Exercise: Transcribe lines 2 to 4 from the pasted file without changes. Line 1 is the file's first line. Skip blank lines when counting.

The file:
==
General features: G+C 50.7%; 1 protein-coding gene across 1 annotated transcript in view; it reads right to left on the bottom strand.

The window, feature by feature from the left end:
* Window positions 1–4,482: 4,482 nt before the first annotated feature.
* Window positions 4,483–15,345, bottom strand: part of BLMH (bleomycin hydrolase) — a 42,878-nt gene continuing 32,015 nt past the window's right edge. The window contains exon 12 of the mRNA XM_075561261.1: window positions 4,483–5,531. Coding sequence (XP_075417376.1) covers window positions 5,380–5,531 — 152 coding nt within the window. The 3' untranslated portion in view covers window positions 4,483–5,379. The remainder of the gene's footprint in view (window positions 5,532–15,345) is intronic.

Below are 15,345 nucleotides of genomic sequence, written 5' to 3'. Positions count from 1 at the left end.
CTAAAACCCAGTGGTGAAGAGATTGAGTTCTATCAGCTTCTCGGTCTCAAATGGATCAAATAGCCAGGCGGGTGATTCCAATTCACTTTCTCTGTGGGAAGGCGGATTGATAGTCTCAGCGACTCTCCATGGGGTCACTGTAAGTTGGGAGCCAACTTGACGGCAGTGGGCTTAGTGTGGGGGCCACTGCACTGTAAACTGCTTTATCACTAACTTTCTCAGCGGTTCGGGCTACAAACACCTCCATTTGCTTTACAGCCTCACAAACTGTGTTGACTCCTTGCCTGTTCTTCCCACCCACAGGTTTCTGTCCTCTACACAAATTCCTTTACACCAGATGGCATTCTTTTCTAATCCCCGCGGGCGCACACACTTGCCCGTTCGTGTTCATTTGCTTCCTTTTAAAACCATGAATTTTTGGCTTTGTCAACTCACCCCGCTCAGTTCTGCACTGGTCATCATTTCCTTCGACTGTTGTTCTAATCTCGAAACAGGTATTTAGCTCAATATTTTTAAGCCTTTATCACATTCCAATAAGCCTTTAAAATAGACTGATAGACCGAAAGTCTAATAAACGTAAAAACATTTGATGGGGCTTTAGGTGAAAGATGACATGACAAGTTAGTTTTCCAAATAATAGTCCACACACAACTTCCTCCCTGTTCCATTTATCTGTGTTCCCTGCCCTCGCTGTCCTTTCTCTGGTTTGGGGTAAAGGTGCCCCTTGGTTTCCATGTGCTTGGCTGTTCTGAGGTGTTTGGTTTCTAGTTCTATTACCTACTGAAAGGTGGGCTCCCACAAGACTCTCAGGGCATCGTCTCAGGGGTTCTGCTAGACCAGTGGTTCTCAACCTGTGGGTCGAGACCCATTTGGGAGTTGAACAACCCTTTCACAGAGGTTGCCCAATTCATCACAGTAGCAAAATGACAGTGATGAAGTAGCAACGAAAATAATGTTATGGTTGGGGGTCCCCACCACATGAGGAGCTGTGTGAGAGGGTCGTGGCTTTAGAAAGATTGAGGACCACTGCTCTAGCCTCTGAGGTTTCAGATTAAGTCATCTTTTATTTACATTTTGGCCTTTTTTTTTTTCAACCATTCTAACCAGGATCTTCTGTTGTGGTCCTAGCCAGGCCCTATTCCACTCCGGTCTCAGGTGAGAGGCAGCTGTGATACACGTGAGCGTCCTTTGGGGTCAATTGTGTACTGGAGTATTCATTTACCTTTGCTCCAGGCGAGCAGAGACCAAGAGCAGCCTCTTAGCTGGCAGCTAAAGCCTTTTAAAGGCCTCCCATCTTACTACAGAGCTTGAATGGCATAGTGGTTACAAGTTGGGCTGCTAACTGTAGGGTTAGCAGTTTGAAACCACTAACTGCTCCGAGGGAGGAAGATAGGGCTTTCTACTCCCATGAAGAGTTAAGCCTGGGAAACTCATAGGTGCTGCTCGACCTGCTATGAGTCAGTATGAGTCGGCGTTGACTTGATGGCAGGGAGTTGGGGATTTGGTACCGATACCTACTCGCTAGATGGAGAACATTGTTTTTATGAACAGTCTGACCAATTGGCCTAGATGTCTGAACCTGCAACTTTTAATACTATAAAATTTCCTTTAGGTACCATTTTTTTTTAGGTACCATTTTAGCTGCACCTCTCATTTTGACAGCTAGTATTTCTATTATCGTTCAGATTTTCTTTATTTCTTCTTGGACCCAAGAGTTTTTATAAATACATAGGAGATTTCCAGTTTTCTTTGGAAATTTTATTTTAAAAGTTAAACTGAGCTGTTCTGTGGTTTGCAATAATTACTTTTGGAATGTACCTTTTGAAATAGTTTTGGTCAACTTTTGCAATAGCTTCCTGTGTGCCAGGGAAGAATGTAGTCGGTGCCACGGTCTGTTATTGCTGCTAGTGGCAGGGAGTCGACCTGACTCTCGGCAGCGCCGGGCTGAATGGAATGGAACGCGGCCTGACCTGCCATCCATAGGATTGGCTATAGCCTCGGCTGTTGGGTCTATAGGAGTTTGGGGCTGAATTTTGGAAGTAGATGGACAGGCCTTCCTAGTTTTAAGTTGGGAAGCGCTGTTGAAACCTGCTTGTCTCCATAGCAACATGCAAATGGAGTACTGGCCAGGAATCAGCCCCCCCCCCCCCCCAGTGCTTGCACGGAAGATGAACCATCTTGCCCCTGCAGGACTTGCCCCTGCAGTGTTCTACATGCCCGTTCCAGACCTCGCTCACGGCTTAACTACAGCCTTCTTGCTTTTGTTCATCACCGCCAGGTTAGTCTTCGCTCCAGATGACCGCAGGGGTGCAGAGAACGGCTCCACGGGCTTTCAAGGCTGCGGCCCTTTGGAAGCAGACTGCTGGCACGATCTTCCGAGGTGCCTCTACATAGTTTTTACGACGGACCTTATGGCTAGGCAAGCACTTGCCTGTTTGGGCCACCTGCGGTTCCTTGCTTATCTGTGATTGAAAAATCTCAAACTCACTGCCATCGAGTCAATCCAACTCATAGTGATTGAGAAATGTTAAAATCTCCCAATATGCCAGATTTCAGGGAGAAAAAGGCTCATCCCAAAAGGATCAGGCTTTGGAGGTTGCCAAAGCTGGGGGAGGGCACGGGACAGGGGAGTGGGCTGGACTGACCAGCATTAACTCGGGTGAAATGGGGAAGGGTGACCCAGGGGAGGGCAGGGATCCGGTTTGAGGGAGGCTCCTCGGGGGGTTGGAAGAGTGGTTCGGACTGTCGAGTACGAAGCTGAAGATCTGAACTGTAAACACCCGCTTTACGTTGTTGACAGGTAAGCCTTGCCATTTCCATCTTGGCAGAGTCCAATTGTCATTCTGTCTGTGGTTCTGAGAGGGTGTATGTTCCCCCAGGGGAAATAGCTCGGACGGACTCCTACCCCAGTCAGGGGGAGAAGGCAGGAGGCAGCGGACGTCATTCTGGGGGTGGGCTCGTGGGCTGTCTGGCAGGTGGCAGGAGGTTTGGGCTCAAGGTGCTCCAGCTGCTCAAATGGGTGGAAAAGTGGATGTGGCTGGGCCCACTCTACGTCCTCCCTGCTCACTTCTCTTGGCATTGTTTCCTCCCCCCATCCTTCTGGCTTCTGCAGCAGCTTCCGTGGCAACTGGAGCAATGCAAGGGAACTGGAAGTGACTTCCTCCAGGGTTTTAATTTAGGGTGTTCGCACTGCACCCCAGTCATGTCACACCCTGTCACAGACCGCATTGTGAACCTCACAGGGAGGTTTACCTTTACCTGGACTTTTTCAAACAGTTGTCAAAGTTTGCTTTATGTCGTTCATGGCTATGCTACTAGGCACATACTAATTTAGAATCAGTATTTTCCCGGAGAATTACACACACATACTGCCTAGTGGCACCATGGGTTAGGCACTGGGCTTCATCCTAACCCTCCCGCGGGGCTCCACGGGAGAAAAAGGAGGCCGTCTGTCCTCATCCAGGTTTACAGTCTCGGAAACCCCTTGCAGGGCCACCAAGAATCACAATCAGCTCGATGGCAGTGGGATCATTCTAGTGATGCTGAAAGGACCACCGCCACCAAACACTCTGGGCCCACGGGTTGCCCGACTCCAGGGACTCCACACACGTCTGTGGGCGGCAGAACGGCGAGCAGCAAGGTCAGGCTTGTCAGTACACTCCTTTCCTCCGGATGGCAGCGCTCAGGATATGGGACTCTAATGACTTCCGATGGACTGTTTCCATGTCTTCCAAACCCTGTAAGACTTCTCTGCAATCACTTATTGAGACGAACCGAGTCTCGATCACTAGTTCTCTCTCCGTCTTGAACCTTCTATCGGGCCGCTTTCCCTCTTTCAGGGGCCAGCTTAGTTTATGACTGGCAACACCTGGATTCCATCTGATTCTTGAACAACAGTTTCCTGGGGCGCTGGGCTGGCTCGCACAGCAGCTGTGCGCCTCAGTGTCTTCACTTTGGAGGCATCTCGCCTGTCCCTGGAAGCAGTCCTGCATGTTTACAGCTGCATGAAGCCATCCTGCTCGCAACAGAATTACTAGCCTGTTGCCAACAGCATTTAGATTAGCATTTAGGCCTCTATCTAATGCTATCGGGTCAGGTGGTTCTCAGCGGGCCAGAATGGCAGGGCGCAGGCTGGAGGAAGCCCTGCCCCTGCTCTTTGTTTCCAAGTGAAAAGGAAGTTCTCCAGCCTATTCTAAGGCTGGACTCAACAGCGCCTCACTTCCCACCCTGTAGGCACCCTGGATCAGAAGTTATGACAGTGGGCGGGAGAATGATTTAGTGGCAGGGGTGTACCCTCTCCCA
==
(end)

The window, feature by feature from the left end:
* Window positions 1–4,482: 4,482 nt before the first annotated feature.
* Window positions 4,483–15,345, bottom strand: part of BLMH (bleomycin hydrolase) — a 42,878-nt gene continuing 32,015 nt past the window's right edge. The window contains exon 12 of the mRNA XM_075561261.1: window positions 4,483–5,531. Coding sequence (XP_075417376.1) covers window positions 5,380–5,531 — 152 coding nt within the window. The 3' untranslated portion in view covers window positions 4,483–5,379. The remainder of the gene's footprint in view (window positions 5,532–15,345) is intronic.